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Obama: Congress shouldn't toy with debt limit

During a Twitter-powered town hall discussion on Wednesday, President Barack Obama said Congress "shouldn't be toying with" the debt limit.
Image: Barack Obama
President Barack Obama tweets during a "Twitter Town Hall" in the East Room of the White House in Washington, Wednesday, July 6, 2011. Charles Dharapak / AP
/ Source: staff and news service reports

During a Twitter-powered town hall discussion on Wednesday, President Barack Obama said Congress "shouldn't be toying with" the debt limit.

Asked whether he'd "issue an executive order to raise the debt ceiling," the president said "we shouldn't even get to" that constitutional argument.

Obama was referring to a section of the Fourteenth Amendment which would theoretically allow him to disregard the debt limit and to keep selling Treasury bonds to finance government operations.

"The debt ceiling should not be something used as a gun against the head of the American people," said the president, who contended his opponents were using it as a bargaining chip to extend tax cuts for the wealthy.

Said the official response tweet from the White House, summarizing the president's argument: "US default can't be threat for protection of tax loopholes for very richest Americans."

Obama is seeking to reduce the deficit, in part, through new tax revenue raised by closing loopholes and tax subsidies. Among the loopholes cited by the White House are tax benefits for corporate jets.

He also has called for ending subsidies to oil and gas companies, a proposal that would generate about $40 billion in revenue over 10 years. Republicans have opposed measures that raise taxes.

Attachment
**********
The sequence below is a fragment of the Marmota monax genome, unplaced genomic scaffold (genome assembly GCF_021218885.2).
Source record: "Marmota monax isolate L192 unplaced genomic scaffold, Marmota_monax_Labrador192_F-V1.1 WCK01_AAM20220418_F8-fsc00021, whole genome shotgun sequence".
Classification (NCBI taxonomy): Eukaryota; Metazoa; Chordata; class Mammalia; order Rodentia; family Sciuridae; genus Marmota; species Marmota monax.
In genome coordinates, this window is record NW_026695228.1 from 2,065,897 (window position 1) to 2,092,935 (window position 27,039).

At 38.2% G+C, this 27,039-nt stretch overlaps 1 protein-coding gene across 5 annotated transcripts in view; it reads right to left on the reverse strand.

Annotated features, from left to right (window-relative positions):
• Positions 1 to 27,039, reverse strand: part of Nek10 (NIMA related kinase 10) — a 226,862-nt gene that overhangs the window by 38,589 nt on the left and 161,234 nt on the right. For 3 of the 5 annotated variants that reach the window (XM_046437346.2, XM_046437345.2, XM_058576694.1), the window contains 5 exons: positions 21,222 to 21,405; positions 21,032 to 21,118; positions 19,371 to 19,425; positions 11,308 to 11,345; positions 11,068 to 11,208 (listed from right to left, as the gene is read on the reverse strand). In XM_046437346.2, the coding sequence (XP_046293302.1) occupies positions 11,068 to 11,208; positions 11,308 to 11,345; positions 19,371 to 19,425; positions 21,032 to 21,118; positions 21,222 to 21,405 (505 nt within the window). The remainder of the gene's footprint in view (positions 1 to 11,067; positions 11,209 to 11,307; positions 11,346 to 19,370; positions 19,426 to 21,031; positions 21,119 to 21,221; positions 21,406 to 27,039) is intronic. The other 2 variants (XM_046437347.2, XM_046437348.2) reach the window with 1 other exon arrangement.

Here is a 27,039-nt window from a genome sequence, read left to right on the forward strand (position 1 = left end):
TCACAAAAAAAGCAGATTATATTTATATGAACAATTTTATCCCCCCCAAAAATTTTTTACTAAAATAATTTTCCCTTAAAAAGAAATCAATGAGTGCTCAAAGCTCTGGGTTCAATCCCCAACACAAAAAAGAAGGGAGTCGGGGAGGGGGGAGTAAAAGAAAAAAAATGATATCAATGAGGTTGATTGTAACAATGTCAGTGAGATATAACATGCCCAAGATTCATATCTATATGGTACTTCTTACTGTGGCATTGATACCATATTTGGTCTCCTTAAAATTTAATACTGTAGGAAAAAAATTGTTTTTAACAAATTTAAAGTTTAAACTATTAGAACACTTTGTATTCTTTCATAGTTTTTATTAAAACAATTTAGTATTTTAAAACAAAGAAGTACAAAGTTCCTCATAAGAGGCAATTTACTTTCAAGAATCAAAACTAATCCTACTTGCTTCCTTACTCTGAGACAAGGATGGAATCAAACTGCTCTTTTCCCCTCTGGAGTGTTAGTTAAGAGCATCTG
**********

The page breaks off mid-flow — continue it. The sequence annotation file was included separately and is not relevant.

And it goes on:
In response to a question about "mistakes" made by his administration, the president said that even he "did not realize the magnitude" of the recession. "I think people may not have been prepared," Obama said.

He added that a depressed housing market has been one of the more "stubborn" consequences of the economic downturn. Obama also defended his stimulus program as "the right thing to do."

Twitter selected the questions for the president from among the thousands of inquires submitted from people across the country, including Republican House Speaker John Boehner, who asked Obama, "Where are the jobs?"

"This is a slightly skewed question," Obama said of the inquiry.

The president insisted that the country is creating jobs, though not at a satisfactory pace. He said there was more that the government could do to boost the economy, but added that he hasn't always received the Republican support to do so.

On cutting defense spending, he cautioned: "We have to do all of this in a fairly gradual way." On reducing foreign aid, he said lots of people have exaggerated ideas about what the U.S. spends overseas.

Twitter users had to keep their questions to the social networking site's 140-character limit. But the president had no such restrictions. He answered in his trademark, lengthy form, while the White House Twitter-handle posted an official summation.

The town hall, found at, marked the first White House "Tweetup" — that's an in-person gathering of people who are connected through Twitter.

The White House sees social media as an opportunity for the president to interact with Americans directly, particularly the younger and more tech-savvy part of the electorate, as his re-election campaign ramps up.